As David Harrower’s play Blackbird goes global, Mark Brown talks to director Gareth Nicholls about his new production for Glasgow’s Citizens Theatre
2016 is a big year for Blackbird, the multiple award-winning play by leading Scottish dramatist David Harrower. A film adaptation, directed by acclaimed Australian theatre director Benedict Andrews, and starring Rooney Mara and Ben Mendelsohn, is set for release later in the year.
On stage, a major Broadway production, starring Michelle Williams and Jeff Daniels, opened in preview recently. Meanwhile, here in Scotland, director Gareth Nicholls, is reviving the play at Glasgow’s Citizens Theatre.
There may be something freakishly coincidental in this sudden flurry of activity around the play. However, few would deny that Harrower’s drama is a contemporary classic which deserves to be taken to as wide a public as possible.
Blackbird was first staged by the great German director Peter Stein at the Edinburgh International Festival in 2005, in a production starring Jodhi May and Roger Allam. The drama takes place in a filthy factory refectory where Una (a woman in her late-20s) has tracked down Ray (in his mid-50s).
Ray (now known as “Peter”) had a sexual relationship with Una when she was 12 years old. Having served time in prison, Ray now works, seemingly in a managerial role, at the factory. Having stumbled across his photograph in a trade magazine, Una felt compelled to confront him.
The play that unfolds from this scenario is one of the bravest, most nuanced and most brilliant dramas ever written by a Scottish playwright. A work of constantly shifting power relations, searing ambiguities and compelling poetics, it is reminiscent, in many respects, of the best plays of Harold Pinter.
Little wonder, then, that when I meet Nicholls at the Citizens Theatre during a break in rehearsals, I find him energised by Harrower’s drama. Blackbird is not, the director insists, simply a “paedophilia play”.
In fact, he continues, it would be “incredibly boring” if it was simply a drama about how reprehensible child sex abuse is. That, he says, is beyond doubt.
“It’s a play about identity, memory and how we label people in society, and that’s the interesting territory. It’s a psychological thriller in many ways.”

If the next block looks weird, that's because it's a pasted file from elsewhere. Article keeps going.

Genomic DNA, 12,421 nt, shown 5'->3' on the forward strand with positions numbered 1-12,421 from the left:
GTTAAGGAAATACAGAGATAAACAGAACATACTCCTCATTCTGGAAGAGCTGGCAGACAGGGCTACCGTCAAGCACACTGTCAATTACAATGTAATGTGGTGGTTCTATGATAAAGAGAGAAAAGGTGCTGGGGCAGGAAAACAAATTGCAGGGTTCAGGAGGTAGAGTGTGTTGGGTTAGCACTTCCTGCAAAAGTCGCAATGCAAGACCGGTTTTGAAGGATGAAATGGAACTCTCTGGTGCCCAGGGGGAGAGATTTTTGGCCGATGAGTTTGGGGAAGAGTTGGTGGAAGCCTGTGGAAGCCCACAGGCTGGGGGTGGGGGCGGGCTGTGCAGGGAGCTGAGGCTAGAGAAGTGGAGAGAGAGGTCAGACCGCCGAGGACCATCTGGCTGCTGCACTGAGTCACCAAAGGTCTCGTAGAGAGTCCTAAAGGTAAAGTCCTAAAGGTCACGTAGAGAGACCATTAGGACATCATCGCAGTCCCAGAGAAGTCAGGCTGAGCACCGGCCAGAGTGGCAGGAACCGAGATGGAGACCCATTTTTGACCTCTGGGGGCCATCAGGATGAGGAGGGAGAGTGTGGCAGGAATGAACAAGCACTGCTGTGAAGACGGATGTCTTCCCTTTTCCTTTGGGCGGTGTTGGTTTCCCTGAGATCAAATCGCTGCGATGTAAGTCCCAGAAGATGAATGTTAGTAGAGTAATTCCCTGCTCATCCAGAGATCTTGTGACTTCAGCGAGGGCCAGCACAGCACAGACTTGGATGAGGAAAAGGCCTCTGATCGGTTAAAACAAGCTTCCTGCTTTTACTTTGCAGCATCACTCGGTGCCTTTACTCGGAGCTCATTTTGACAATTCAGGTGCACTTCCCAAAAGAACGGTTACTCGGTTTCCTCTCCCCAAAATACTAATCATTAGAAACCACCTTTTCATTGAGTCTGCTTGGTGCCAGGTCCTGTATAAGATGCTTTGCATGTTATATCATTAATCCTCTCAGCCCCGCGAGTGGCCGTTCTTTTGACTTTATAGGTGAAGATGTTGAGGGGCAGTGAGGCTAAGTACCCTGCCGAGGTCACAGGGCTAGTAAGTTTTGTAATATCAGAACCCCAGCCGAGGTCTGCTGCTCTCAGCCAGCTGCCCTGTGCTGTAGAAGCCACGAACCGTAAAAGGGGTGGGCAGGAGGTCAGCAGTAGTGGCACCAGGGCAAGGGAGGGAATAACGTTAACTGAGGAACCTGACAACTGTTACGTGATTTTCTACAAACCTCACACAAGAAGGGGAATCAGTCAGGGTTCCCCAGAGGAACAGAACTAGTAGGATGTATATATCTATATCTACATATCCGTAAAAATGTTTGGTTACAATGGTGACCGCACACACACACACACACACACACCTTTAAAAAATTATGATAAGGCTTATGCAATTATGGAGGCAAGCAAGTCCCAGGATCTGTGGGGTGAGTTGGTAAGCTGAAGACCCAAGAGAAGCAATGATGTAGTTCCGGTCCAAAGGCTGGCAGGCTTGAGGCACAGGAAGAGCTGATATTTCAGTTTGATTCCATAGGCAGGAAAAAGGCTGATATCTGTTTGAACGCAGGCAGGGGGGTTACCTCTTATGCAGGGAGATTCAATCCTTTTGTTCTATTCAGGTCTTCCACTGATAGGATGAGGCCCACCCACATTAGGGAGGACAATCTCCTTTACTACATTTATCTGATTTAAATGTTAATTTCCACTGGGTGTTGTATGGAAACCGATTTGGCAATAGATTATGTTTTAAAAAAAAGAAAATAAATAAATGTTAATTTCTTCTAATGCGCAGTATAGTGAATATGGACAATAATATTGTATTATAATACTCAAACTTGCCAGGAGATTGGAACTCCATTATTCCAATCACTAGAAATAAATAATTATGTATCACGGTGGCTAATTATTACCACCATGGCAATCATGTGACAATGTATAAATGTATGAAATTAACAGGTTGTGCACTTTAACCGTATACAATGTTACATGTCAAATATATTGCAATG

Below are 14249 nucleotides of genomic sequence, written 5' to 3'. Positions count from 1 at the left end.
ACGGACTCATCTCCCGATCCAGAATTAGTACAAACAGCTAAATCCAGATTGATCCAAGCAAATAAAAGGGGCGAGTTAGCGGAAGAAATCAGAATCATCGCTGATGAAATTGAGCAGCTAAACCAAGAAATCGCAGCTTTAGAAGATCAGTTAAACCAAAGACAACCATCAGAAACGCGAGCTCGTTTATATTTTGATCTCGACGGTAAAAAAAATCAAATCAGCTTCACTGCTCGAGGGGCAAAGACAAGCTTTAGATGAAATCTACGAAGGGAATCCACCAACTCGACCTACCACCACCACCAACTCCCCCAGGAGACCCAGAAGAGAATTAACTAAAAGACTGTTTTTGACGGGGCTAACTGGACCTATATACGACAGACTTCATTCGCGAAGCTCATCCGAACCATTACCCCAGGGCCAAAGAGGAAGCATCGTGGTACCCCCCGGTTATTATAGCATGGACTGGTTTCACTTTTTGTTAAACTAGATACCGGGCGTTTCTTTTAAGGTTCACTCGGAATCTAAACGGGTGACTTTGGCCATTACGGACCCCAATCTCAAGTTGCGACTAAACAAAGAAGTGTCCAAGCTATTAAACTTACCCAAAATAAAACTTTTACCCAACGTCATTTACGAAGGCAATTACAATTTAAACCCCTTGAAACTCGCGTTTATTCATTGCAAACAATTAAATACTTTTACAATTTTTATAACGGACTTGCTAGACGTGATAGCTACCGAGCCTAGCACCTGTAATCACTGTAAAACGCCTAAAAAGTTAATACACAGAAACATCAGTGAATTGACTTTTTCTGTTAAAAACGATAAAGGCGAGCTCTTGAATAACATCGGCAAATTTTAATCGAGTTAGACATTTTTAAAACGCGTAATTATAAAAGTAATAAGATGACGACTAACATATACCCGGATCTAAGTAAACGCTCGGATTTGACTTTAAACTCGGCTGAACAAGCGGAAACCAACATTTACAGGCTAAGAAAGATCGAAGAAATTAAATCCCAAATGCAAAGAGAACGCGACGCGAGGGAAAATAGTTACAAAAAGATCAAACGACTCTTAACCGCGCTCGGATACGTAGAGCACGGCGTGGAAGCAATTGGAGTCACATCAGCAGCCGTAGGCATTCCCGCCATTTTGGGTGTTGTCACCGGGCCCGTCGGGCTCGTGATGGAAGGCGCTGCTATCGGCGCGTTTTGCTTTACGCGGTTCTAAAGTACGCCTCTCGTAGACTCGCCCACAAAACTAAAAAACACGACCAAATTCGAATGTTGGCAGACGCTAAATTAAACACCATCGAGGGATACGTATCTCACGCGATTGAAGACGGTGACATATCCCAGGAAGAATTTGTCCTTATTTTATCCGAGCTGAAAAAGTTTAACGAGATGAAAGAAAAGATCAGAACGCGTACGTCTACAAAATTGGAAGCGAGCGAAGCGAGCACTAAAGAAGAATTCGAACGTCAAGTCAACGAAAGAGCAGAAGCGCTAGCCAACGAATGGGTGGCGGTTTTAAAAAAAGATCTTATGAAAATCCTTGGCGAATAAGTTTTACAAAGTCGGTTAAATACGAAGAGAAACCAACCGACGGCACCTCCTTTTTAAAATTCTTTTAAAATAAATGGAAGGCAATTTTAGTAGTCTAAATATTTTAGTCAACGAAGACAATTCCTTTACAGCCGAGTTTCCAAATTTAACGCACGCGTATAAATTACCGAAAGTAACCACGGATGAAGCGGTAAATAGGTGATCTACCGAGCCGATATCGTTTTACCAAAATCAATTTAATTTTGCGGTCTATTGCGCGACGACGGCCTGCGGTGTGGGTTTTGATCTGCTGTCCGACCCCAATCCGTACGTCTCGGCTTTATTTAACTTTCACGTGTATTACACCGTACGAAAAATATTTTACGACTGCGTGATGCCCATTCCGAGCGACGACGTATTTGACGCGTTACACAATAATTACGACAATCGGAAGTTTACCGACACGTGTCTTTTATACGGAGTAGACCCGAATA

That thriller will be played out at the Citz by the theatre’s young intern actor Camrie Palmer (seen recently in David Greig’s acclaimed adaptation of Alasdair Gray’s novel Lanark) and Paul Higgins (whose many screen and stage roles include spin doctor Jamie McDonald in BBC sitcom The Thick Of It). Nicholls is happy that the pair, who have never acted together before, are finding the personal chemistry required by the complex and distorted relations between their characters.
Navigating their way through Harrower’s piece is, says the director, very similar to grappling with a Pinter play. “The brilliant, but also challenging, thing about Blackbird is that what the characters are saying is often the exact opposite of what they’re thinking. We have to pick up on all the threads of thought, which is very similar to Pinter.”
So complex are the psychological relations in the play that Nicholls brought in a clinical psychologist to talk with the actors and himself. The director was pleased to discover that the psychologist thought Harrower had depicted the characters with great insight and accuracy.
An important outcome of the discussions with the psychologist was that, “you don’t leave your personal politics at the door.” However, Nicholls explains, “you have to work out a way of not judging the characters. That’s especially hard for Paul with Ray, obviously.
“It’s about putting yourself in the position of these people with an honesty, authenticity and integrity.”
Blackbird is at the Citizens Theatre, Glasgow, February 25 to March 5. For details, visit: citz.co.uk
This preview was originally published in the Sunday Herald on February 21, 2016
© Mark Brown